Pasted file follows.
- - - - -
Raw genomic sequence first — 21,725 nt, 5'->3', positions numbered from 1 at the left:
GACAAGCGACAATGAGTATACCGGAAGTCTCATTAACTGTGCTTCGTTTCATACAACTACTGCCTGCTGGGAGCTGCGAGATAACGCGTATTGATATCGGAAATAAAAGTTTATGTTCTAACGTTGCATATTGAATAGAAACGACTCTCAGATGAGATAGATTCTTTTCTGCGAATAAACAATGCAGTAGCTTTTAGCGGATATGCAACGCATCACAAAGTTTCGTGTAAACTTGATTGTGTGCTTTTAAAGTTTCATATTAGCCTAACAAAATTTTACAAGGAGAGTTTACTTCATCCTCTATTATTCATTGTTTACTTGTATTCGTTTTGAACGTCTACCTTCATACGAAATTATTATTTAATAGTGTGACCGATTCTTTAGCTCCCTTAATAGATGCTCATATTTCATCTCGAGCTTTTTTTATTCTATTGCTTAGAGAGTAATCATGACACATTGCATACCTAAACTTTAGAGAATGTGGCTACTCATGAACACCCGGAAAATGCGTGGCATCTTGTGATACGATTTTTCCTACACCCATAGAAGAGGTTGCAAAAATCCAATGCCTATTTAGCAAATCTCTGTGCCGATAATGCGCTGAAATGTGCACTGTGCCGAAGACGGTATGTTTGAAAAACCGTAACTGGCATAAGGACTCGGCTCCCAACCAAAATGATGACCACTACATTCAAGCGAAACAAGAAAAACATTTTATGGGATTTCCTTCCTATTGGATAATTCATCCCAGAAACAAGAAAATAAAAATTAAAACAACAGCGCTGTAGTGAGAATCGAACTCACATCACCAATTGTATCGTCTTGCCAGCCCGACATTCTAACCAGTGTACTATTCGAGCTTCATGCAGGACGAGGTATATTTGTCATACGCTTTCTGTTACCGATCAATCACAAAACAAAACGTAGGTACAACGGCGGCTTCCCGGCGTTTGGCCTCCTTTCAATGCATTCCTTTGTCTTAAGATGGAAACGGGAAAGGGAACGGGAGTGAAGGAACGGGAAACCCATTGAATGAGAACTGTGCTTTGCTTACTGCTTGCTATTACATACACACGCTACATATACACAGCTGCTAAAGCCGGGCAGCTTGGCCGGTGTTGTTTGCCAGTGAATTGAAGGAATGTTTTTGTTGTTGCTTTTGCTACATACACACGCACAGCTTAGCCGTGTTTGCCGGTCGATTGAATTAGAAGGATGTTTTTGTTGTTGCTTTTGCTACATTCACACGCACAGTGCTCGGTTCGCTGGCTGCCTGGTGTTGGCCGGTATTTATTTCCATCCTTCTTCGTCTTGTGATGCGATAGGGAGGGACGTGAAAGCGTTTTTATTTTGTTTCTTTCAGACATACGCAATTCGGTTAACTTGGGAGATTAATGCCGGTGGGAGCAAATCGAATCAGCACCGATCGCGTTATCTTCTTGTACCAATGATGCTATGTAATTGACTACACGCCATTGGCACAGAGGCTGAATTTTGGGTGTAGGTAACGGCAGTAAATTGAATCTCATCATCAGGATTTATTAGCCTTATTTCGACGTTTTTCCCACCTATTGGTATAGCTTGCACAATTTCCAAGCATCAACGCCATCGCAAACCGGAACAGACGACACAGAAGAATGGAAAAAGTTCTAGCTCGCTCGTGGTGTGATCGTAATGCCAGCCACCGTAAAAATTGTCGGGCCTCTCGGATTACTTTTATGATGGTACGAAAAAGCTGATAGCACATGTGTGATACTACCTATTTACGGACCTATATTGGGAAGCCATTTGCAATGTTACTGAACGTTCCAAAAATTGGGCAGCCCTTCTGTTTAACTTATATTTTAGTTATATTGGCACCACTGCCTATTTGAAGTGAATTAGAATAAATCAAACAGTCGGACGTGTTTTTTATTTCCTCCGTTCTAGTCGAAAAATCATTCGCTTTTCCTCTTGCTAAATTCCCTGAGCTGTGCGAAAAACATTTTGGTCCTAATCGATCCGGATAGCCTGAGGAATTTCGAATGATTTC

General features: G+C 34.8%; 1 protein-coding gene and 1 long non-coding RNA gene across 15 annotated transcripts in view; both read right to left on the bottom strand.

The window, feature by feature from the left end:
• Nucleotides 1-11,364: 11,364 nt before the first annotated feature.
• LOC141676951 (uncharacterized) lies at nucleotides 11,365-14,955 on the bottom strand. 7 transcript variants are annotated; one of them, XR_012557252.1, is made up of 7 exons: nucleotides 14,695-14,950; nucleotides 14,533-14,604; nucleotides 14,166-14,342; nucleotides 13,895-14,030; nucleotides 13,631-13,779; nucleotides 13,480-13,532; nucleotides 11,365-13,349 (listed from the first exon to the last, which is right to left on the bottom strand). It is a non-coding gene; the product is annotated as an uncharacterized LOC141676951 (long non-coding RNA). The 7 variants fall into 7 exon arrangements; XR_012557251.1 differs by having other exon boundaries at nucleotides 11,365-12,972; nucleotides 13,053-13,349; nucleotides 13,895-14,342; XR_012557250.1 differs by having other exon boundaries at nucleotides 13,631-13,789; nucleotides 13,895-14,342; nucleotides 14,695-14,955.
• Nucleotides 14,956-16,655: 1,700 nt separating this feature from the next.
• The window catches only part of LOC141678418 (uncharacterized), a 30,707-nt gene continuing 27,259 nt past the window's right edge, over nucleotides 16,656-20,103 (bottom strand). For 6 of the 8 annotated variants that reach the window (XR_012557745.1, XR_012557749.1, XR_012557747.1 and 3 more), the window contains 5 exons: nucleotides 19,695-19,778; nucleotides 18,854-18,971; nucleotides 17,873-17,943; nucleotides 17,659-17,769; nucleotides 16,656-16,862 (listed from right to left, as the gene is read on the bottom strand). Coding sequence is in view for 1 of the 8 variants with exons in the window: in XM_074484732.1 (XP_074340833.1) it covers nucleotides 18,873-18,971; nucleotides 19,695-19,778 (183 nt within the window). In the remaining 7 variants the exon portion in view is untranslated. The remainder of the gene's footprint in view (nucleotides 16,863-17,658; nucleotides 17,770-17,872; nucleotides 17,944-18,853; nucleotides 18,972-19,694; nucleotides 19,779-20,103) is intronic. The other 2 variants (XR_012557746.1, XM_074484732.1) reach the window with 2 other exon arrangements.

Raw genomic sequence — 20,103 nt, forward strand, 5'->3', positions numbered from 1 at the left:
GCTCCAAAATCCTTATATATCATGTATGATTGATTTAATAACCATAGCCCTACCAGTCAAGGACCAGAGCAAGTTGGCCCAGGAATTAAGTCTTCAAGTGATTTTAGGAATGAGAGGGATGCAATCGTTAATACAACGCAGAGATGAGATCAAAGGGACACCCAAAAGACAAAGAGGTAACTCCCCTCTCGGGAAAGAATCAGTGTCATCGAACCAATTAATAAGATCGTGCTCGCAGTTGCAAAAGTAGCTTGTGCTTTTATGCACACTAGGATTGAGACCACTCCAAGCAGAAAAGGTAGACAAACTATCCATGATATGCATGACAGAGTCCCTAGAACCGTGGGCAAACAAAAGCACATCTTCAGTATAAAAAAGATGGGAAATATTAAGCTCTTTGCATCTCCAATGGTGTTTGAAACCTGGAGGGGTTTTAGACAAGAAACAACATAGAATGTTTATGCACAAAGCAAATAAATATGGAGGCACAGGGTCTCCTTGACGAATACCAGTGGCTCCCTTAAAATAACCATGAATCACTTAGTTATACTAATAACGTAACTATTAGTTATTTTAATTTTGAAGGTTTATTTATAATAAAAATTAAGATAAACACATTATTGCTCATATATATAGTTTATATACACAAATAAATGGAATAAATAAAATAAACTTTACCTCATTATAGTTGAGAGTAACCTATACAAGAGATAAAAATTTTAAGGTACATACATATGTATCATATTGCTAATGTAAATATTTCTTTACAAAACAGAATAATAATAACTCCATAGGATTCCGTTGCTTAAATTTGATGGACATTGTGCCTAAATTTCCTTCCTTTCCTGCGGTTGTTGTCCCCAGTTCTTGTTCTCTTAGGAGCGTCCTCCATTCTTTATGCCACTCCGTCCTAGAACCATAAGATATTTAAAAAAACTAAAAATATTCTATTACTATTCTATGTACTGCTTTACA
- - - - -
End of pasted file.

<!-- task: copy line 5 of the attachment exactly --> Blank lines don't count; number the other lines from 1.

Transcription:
• Nucleotides 1-11,364: 11,364 nt before the first annotated feature.